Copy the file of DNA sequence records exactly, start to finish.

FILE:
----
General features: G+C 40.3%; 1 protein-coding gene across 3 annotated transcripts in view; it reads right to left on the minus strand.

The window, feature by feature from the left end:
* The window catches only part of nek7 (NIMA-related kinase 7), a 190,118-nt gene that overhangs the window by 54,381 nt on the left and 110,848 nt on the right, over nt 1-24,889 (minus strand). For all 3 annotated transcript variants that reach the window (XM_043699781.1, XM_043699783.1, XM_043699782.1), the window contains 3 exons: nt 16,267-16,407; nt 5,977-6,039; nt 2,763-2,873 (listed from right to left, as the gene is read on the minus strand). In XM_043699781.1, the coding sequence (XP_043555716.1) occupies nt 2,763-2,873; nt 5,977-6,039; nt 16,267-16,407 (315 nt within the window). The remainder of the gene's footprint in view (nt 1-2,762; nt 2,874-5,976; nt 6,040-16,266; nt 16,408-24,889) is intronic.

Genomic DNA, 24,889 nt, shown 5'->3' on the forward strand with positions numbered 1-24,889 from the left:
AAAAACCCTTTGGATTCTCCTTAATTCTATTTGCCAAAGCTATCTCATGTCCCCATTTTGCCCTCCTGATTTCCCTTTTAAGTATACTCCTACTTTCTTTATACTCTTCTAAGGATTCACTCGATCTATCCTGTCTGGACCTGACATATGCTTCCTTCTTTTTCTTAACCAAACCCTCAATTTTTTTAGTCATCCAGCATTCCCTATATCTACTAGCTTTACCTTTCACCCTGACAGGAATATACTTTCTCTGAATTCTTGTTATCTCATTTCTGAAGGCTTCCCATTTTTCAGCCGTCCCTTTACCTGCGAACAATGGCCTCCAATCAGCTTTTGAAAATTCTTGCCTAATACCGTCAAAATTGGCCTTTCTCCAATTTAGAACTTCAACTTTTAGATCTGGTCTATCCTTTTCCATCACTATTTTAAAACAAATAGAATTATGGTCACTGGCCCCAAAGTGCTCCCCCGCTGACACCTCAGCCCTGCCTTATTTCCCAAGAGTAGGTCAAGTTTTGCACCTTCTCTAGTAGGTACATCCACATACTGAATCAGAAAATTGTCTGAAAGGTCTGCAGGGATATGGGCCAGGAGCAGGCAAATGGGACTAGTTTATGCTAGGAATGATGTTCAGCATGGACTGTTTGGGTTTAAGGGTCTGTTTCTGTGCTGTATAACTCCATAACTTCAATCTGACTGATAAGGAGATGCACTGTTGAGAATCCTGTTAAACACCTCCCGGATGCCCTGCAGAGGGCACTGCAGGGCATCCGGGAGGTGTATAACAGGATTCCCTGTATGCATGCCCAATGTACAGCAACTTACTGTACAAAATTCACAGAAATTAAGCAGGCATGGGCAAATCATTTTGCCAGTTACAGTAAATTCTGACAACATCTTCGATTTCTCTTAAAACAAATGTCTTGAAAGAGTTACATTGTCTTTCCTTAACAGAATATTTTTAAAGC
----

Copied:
General features: G+C 40.3%; 1 protein-coding gene across 3 annotated transcripts in view; it reads right to left on the minus strand.

The window, feature by feature from the left end:
* The window catches only part of nek7 (NIMA-related kinase 7), a 190,118-nt gene that overhangs the window by 54,381 nt on the left and 110,848 nt on the right, over nt 1-24,889 (minus strand). For all 3 annotated transcript variants that reach the window (XM_043699781.1, XM_043699783.1, XM_043699782.1), the window contains 3 exons: nt 16,267-16,407; nt 5,977-6,039; nt 2,763-2,873 (listed from right to left, as the gene is read on the minus strand). In XM_043699781.1, the coding sequence (XP_043555716.1) occupies nt 2,763-2,873; nt 5,977-6,039; nt 16,267-16,407 (315 nt within the window). The remainder of the gene's footprint in view (nt 1-2,762; nt 2,874-5,976; nt 6,040-16,266; nt 16,408-24,889) is intronic.

Genomic DNA, 24,889 nt, shown 5'->3' on the forward strand with positions numbered 1-24,889 from the left:
AAAAACCCTTTGGATTCTCCTTAATTCTATTTGCCAAAGCTATCTCATGTCCCCATTTTGCCCTCCTGATTTCCCTTTTAAGTATACTCCTACTTTCTTTATACTCTTCTAAGGATTCACTCGATCTATCCTGTCTGGACCTGACATATGCTTCCTTCTTTTTCTTAACCAAACCCTCAATTTTTTTAGTCATCCAGCATTCCCTATATCTACTAGCTTTACCTTTCACCCTGACAGGAATATACTTTCTCTGAATTCTTGTTATCTCATTTCTGAAGGCTTCCCATTTTTCAGCCGTCCCTTTACCTGCGAACAATGGCCTCCAATCAGCTTTTGAAAATTCTTGCCTAATACCGTCAAAATTGGCCTTTCTCCAATTTAGAACTTCAACTTTTAGATCTGGTCTATCCTTTTCCATCACTATTTTAAAACAAATAGAATTATGGTCACTGGCCCCAAAGTGCTCCCCCGCTGACACCTCAGCCCTGCCTTATTTCCCAAGAGTAGGTCAAGTTTTGCACCTTCTCTAGTAGGTACATCCACATACTGAATCAGAAAATTGTCTGAAAGGTCTGCAGGGATATGGGCCAGGAGCAGGCAAATGGGACTAGTTTATGCTAGGAATGATGTTCAGCATGGACTGTTTGGGTTTAAGGGTCTGTTTCTGTGCTGTATAACTCCATAACTTCAATCTGACTGATAAGGAGATGCACTGTTGAGAATCCTGTTAAACACCTCCCGGATGCCCTGCAGAGGGCACTGCAGGGCATCCGGGAGGTGTATAACAGGATTCCCTGTATGCATGCCCAATGTACAGCAACTTACTGTACAAAATTCACAGAAATTAAGCAGGCATGGGCAAATCATTTTGCCAGTTACAGTAAATTCTGACAACATCTTCGATTTCTCTTAAAACAAATGTCTTGAAAGAGTTACATTGTCTTTCCTTAACAGAATATTTTTAAAGC